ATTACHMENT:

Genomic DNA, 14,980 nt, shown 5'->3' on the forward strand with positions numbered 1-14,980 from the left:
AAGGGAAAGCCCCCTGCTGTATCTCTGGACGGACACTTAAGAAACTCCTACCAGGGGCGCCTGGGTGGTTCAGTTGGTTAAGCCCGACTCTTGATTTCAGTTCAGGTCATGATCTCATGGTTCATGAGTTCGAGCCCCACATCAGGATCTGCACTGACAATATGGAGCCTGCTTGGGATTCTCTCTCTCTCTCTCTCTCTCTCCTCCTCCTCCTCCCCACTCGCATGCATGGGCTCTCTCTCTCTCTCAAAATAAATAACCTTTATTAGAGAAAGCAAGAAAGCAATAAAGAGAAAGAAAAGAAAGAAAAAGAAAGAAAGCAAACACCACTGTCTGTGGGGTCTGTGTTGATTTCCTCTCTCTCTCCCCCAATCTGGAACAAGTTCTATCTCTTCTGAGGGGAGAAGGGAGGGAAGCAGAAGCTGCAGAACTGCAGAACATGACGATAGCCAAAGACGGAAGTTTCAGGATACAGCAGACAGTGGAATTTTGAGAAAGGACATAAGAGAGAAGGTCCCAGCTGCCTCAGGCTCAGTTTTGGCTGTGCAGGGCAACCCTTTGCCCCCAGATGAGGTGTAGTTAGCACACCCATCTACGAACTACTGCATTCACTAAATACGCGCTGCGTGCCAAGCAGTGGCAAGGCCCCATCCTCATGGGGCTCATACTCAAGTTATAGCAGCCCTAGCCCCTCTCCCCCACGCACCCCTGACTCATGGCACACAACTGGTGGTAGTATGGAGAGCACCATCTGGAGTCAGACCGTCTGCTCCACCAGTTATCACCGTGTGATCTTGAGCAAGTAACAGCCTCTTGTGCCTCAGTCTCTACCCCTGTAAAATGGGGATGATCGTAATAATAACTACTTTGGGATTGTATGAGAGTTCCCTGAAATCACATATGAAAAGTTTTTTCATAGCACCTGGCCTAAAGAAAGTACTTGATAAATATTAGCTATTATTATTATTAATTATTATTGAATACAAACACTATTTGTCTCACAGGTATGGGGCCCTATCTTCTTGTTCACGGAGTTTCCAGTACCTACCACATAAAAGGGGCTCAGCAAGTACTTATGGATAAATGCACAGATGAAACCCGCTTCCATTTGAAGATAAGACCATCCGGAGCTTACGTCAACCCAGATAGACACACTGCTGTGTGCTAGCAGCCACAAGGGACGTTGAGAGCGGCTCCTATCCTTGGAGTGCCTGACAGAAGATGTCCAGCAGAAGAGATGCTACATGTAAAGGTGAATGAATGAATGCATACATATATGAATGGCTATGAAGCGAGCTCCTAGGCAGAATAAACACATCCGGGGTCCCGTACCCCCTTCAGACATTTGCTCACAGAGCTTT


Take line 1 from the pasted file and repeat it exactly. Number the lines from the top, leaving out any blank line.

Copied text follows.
Genomic DNA, 14,980 nt, shown 5'->3' on the forward strand with positions numbered 1-14,980 from the left: